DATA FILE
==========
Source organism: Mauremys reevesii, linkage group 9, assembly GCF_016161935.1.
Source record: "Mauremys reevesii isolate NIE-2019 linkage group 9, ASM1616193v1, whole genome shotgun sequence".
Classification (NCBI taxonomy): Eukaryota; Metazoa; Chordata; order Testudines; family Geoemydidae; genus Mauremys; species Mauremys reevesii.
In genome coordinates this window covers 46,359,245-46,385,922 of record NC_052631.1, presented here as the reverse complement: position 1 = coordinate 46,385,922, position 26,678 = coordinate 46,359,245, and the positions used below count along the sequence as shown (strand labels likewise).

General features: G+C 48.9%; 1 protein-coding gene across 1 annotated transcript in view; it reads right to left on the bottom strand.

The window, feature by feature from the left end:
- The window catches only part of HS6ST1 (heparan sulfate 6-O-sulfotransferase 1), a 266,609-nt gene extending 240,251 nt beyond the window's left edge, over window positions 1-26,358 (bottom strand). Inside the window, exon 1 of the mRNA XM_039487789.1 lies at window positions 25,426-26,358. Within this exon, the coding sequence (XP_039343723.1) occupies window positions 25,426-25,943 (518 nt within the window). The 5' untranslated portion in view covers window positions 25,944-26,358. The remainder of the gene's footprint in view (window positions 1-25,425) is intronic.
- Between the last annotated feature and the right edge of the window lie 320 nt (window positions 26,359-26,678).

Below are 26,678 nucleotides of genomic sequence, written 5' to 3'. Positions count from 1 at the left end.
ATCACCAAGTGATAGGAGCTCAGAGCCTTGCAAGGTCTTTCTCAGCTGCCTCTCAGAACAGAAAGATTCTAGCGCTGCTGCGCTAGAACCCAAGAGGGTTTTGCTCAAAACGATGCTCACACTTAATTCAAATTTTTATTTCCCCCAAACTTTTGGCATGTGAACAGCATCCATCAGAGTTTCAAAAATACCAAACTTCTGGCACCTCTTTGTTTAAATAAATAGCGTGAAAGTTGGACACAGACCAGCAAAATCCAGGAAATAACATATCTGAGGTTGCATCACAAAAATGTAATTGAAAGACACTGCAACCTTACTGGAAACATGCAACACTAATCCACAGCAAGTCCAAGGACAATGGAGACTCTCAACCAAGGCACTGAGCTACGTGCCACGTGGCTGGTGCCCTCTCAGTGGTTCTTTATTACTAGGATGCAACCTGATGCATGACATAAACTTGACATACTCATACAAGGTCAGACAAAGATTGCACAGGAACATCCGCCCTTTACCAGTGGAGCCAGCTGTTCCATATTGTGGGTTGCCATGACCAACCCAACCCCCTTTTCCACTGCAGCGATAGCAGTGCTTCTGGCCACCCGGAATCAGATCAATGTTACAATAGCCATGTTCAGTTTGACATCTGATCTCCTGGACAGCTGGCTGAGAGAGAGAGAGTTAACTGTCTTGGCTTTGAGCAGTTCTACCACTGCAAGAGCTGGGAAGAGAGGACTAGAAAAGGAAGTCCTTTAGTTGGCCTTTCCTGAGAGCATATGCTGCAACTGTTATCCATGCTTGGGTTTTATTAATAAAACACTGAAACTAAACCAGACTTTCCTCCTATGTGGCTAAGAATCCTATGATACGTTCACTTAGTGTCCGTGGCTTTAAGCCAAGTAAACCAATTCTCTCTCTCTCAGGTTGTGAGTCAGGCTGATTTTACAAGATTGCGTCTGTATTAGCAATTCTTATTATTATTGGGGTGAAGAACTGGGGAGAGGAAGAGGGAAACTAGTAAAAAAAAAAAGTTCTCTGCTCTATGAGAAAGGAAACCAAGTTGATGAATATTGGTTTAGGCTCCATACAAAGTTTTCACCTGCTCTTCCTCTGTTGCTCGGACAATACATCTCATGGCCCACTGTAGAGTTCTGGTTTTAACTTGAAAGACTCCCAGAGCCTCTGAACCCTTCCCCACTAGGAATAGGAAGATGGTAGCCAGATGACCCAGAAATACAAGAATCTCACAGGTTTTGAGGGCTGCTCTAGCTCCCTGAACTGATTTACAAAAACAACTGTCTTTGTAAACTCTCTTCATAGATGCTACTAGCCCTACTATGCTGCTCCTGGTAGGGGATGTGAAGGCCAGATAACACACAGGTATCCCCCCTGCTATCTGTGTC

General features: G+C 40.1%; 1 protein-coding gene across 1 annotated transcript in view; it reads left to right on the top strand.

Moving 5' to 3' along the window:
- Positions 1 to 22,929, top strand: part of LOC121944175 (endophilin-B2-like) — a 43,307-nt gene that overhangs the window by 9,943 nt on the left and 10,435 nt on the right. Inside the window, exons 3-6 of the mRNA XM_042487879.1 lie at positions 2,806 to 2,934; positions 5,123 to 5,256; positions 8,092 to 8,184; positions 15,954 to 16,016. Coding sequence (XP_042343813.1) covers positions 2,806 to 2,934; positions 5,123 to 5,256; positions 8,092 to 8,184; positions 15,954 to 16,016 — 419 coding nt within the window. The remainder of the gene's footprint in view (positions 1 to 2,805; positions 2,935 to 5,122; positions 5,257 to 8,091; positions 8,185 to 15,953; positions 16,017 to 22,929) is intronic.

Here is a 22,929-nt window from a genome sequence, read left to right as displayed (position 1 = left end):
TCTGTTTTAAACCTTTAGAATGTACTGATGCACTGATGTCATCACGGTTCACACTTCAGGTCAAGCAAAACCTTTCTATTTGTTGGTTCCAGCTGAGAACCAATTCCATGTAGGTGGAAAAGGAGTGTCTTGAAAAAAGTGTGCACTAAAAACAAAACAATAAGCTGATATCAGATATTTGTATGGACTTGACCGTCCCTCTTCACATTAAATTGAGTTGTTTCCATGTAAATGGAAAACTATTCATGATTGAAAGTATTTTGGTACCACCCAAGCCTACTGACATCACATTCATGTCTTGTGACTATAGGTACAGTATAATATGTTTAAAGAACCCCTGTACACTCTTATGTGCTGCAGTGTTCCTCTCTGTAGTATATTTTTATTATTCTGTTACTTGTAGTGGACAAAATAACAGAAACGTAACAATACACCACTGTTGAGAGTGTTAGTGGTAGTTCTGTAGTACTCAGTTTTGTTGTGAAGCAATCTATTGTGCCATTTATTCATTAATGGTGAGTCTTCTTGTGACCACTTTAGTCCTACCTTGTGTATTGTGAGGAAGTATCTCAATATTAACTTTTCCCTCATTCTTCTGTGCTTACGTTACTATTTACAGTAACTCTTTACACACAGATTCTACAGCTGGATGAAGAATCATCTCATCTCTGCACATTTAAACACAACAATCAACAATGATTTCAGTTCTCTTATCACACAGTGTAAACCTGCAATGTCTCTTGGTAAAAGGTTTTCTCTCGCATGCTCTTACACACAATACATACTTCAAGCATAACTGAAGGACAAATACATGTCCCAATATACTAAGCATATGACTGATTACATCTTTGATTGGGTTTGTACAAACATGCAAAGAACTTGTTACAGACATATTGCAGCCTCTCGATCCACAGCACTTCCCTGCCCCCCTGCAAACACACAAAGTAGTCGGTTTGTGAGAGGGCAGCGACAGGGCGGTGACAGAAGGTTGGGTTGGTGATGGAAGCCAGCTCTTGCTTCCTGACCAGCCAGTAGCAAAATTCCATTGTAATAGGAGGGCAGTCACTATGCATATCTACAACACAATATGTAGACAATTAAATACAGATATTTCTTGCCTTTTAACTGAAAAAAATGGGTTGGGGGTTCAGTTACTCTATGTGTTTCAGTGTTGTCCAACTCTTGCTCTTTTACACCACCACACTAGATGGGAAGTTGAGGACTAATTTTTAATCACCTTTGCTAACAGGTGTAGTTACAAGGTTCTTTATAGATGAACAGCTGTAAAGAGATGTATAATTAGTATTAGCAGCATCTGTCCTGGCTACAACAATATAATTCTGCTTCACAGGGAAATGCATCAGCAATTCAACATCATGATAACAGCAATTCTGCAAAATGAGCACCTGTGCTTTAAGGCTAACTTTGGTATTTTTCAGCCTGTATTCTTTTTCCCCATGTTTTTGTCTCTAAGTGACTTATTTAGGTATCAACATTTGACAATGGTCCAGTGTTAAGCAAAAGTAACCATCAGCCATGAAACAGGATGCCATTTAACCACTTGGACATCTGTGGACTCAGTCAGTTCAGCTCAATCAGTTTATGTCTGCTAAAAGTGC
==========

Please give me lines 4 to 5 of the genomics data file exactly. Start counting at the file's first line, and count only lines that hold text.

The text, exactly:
In genome coordinates this window covers 46,359,245-46,385,922 of record NC_052631.1, presented here as the reverse complement: position 1 = coordinate 46,385,922, position 26,678 = coordinate 46,359,245, and the positions used below count along the sequence as shown (strand labels likewise).

General features: G+C 48.9%; 1 protein-coding gene across 1 annotated transcript in view; it reads right to left on the bottom strand.